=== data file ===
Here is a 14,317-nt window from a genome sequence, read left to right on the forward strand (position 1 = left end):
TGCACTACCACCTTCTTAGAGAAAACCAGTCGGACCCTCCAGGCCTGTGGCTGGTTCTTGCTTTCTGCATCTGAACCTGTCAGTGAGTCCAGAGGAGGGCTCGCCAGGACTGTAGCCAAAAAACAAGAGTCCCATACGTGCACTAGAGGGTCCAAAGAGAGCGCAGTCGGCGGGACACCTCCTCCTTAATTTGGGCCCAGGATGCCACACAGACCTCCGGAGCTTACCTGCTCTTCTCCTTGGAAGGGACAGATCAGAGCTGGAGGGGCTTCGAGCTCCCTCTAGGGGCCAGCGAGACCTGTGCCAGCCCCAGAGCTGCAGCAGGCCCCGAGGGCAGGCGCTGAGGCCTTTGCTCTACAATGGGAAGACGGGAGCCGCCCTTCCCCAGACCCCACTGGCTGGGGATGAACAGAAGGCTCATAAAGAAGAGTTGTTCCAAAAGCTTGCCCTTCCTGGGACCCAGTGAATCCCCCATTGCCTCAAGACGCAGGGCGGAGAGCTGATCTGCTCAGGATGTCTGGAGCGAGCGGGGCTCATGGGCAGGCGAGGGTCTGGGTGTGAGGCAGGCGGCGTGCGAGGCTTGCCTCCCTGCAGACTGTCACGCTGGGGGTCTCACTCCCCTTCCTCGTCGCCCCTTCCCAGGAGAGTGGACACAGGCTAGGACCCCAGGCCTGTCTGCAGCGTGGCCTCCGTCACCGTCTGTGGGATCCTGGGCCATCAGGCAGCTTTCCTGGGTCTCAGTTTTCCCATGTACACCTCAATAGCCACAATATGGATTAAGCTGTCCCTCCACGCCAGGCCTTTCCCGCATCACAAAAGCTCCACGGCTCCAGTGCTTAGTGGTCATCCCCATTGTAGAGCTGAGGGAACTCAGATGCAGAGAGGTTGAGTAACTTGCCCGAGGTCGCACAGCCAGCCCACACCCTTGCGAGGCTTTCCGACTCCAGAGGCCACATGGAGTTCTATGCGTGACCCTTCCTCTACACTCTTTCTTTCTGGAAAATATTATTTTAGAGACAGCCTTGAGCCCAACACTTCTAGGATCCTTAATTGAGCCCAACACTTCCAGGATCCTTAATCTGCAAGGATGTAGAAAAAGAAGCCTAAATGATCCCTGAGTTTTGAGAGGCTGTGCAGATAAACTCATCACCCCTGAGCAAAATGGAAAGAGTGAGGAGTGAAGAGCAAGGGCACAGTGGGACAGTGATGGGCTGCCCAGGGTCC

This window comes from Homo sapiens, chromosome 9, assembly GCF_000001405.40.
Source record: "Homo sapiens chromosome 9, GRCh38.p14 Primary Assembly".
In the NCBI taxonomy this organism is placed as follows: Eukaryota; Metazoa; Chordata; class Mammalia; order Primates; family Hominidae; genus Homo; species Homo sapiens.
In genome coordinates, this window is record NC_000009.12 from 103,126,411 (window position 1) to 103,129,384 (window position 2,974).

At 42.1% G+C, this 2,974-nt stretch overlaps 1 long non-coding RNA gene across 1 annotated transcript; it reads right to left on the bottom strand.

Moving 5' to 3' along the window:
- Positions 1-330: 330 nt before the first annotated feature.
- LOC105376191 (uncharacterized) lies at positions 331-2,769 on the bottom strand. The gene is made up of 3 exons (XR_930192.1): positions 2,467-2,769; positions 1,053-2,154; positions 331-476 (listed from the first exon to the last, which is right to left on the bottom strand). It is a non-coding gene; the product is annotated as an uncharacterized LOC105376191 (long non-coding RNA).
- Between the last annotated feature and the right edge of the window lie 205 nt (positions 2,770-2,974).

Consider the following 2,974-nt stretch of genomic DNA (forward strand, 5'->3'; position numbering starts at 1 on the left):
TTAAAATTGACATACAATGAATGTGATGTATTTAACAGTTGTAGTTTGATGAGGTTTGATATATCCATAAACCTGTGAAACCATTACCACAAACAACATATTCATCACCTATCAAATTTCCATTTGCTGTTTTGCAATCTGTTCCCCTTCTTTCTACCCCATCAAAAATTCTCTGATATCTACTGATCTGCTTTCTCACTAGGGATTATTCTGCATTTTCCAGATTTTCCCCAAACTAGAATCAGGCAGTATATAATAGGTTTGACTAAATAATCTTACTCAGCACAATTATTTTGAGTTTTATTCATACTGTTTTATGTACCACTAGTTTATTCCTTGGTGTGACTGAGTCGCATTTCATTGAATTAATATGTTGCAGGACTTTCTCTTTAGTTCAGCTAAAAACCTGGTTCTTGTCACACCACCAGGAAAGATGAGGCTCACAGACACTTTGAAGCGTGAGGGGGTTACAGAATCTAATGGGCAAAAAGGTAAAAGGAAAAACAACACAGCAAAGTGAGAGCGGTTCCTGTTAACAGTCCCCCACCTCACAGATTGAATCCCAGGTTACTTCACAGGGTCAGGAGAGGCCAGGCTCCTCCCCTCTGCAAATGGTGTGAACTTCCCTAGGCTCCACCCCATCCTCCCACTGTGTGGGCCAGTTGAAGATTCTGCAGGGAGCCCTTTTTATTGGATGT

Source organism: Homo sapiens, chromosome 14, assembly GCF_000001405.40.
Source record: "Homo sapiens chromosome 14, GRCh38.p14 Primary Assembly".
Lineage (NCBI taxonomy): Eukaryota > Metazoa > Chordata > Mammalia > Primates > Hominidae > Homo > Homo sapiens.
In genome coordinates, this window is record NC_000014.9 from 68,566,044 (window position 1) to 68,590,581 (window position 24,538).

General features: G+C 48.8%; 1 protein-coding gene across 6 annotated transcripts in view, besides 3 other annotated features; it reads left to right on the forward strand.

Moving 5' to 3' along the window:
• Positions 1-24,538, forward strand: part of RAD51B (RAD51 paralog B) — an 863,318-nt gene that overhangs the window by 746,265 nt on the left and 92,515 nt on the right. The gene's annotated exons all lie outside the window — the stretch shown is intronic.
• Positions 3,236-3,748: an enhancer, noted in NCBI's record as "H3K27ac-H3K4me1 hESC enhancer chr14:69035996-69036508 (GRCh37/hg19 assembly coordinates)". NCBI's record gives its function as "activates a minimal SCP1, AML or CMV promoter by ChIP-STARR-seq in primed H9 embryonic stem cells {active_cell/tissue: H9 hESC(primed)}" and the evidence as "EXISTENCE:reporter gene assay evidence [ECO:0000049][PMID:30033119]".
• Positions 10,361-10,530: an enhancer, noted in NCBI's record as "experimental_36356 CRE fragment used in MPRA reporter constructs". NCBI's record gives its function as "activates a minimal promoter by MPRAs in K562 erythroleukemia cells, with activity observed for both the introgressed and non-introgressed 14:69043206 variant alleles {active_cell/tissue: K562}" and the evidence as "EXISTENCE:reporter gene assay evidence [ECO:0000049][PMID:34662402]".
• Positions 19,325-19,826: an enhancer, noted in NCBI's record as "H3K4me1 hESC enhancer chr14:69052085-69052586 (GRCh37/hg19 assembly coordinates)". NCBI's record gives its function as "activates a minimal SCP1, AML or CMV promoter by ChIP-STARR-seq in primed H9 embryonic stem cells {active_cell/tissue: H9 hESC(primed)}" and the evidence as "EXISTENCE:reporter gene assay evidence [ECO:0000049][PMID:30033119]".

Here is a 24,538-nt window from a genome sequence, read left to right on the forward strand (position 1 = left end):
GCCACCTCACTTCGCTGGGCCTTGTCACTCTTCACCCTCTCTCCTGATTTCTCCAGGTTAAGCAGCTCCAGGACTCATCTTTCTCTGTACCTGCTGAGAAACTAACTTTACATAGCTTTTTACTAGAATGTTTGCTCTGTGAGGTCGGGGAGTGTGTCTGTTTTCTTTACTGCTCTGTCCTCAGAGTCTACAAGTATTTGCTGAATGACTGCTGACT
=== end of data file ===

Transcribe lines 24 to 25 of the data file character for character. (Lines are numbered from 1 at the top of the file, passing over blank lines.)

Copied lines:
Here is a 24,538-nt window from a genome sequence, read left to right on the forward strand (position 1 = left end):
GCCACCTCACTTCGCTGGGCCTTGTCACTCTTCACCCTCTCTCCTGATTTCTCCAGGTTAAGCAGCTCCAGGACTCATCTTTCTCTGTACCTGCTGAGAAACTAACTTTACATAGCTTTTTACTAGAATGTTTGCTCTGTGAGGTCGGGGAGTGTGTCTGTTTTCTTTACTGCTCTGTCCTCAGAGTCTACAAGTATTTGCTGAATGACTGCTGACT